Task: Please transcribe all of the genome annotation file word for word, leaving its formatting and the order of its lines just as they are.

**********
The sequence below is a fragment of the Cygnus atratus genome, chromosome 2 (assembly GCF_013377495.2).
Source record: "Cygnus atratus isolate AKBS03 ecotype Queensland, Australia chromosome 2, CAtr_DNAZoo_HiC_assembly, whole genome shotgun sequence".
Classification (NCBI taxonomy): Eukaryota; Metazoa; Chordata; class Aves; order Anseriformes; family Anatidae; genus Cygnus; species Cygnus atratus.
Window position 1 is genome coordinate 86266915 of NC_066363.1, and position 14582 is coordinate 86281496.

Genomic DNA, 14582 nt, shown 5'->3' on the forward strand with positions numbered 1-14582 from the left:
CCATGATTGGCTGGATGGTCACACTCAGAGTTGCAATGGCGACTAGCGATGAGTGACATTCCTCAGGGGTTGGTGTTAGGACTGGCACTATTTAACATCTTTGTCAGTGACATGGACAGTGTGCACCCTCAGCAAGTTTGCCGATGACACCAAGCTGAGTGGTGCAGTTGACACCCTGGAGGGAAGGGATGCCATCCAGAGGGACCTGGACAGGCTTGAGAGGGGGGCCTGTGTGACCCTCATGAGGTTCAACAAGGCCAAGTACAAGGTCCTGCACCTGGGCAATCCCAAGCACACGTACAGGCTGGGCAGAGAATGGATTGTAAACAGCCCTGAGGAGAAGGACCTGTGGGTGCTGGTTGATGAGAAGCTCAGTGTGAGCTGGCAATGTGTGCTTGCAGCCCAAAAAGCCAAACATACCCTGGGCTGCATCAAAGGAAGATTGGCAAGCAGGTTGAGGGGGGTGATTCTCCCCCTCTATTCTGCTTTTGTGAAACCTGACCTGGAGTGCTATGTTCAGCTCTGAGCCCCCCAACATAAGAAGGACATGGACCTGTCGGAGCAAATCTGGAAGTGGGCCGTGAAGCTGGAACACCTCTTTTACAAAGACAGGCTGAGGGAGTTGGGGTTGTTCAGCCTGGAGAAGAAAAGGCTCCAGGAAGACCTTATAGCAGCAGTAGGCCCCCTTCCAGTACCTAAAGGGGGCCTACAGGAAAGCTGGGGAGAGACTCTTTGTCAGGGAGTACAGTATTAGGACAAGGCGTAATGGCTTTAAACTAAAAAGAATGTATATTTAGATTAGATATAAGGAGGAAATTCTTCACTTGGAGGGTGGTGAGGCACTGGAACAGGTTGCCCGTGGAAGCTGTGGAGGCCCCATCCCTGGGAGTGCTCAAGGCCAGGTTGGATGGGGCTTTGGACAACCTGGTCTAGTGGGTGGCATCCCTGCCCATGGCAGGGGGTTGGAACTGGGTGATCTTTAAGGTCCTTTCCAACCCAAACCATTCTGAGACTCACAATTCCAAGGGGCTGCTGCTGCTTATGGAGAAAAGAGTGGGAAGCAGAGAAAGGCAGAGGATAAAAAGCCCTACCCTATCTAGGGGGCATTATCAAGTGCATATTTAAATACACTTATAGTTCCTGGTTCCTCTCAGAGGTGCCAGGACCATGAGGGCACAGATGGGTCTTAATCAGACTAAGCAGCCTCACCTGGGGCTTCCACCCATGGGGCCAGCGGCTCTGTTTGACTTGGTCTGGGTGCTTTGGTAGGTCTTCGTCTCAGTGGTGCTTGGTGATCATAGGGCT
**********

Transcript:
The sequence below is a fragment of the Cygnus atratus genome, chromosome 2 (assembly GCF_013377495.2).
Source record: "Cygnus atratus isolate AKBS03 ecotype Queensland, Australia chromosome 2, CAtr_DNAZoo_HiC_assembly, whole genome shotgun sequence".
Classification (NCBI taxonomy): Eukaryota; Metazoa; Chordata; class Aves; order Anseriformes; family Anatidae; genus Cygnus; species Cygnus atratus.
Window position 1 is genome coordinate 86266915 of NC_066363.1, and position 14582 is coordinate 86281496.

Genomic DNA, 14582 nt, shown 5'->3' on the forward strand with positions numbered 1-14582 from the left:
CCATGATTGGCTGGATGGTCACACTCAGAGTTGCAATGGCGACTAGCGATGAGTGACATTCCTCAGGGGTTGGTGTTAGGACTGGCACTATTTAACATCTTTGTCAGTGACATGGACAGTGTGCACCCTCAGCAAGTTTGCCGATGACACCAAGCTGAGTGGTGCAGTTGACACCCTGGAGGGAAGGGATGCCATCCAGAGGGACCTGGACAGGCTTGAGAGGGGGGCCTGTGTGACCCTCATGAGGTTCAACAAGGCCAAGTACAAGGTCCTGCACCTGGGCAATCCCAAGCACACGTACAGGCTGGGCAGAGAATGGATTGTAAACAGCCCTGAGGAGAAGGACCTGTGGGTGCTGGTTGATGAGAAGCTCAGTGTGAGCTGGCAATGTGTGCTTGCAGCCCAAAAAGCCAAACATACCCTGGGCTGCATCAAAGGAAGATTGGCAAGCAGGTTGAGGGGGGTGATTCTCCCCCTCTATTCTGCTTTTGTGAAACCTGACCTGGAGTGCTATGTTCAGCTCTGAGCCCCCCAACATAAGAAGGACATGGACCTGTCGGAGCAAATCTGGAAGTGGGCCGTGAAGCTGGAACACCTCTTTTACAAAGACAGGCTGAGGGAGTTGGGGTTGTTCAGCCTGGAGAAGAAAAGGCTCCAGGAAGACCTTATAGCAGCAGTAGGCCCCCTTCCAGTACCTAAAGGGGGCCTACAGGAAAGCTGGGGAGAGACTCTTTGTCAGGGAGTACAGTATTAGGACAAGGCGTAATGGCTTTAAACTAAAAAGAATGTATATTTAGATTAGATATAAGGAGGAAATTCTTCACTTGGAGGGTGGTGAGGCACTGGAACAGGTTGCCCGTGGAAGCTGTGGAGGCCCCATCCCTGGGAGTGCTCAAGGCCAGGTTGGATGGGGCTTTGGACAACCTGGTCTAGTGGGTGGCATCCCTGCCCATGGCAGGGGGTTGGAACTGGGTGATCTTTAAGGTCCTTTCCAACCCAAACCATTCTGAGACTCACAATTCCAAGGGGCTGCTGCTGCTTATGGAGAAAAGAGTGGGAAGCAGAGAAAGGCAGAGGATAAAAAGCCCTACCCTATCTAGGGGGCATTATCAAGTGCATATTTAAATACACTTATAGTTCCTGGTTCCTCTCAGAGGTGCCAGGACCATGAGGGCACAGATGGGTCTTAATCAGACTAAGCAGCCTCACCTGGGGCTTCCACCCATGGGGCCAGCGGCTCTGTTTGACTTGGTCTGGGTGCTTTGGTAGGTCTTCGTCTCAGTGGTGCTTGGTGATCATAGGGCT